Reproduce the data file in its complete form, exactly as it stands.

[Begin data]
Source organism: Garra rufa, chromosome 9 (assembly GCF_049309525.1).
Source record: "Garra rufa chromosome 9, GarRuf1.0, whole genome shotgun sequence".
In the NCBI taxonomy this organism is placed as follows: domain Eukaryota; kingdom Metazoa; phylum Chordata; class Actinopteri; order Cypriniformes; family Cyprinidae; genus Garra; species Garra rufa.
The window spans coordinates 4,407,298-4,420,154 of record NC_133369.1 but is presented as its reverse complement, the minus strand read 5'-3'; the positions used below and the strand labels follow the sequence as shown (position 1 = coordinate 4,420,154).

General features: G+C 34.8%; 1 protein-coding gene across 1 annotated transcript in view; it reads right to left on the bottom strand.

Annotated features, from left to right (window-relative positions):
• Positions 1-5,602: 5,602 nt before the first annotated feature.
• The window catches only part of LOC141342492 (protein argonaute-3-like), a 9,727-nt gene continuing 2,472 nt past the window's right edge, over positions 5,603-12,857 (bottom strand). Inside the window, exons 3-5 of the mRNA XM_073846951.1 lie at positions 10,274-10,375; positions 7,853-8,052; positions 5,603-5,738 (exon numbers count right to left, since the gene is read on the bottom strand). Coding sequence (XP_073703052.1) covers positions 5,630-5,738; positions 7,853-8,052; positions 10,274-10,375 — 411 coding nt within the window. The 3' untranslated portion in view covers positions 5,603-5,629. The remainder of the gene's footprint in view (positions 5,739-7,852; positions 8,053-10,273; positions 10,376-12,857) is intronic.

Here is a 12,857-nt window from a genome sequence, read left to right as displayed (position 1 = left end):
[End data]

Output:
Source organism: Garra rufa, chromosome 9 (assembly GCF_049309525.1).
Source record: "Garra rufa chromosome 9, GarRuf1.0, whole genome shotgun sequence".
In the NCBI taxonomy this organism is placed as follows: domain Eukaryota; kingdom Metazoa; phylum Chordata; class Actinopteri; order Cypriniformes; family Cyprinidae; genus Garra; species Garra rufa.
The window spans coordinates 4,407,298-4,420,154 of record NC_133369.1 but is presented as its reverse complement, the minus strand read 5'-3'; the positions used below and the strand labels follow the sequence as shown (position 1 = coordinate 4,420,154).

General features: G+C 34.8%; 1 protein-coding gene across 1 annotated transcript in view; it reads right to left on the bottom strand.

Annotated features, from left to right (window-relative positions):
• Positions 1-5,602: 5,602 nt before the first annotated feature.
• The window catches only part of LOC141342492 (protein argonaute-3-like), a 9,727-nt gene continuing 2,472 nt past the window's right edge, over positions 5,603-12,857 (bottom strand). Inside the window, exons 3-5 of the mRNA XM_073846951.1 lie at positions 10,274-10,375; positions 7,853-8,052; positions 5,603-5,738 (exon numbers count right to left, since the gene is read on the bottom strand). Coding sequence (XP_073703052.1) covers positions 5,630-5,738; positions 7,853-8,052; positions 10,274-10,375 — 411 coding nt within the window. The 3' untranslated portion in view covers positions 5,603-5,629. The remainder of the gene's footprint in view (positions 5,739-7,852; positions 8,053-10,273; positions 10,376-12,857) is intronic.

Here is a 12,857-nt window from a genome sequence, read left to right as displayed (position 1 = left end):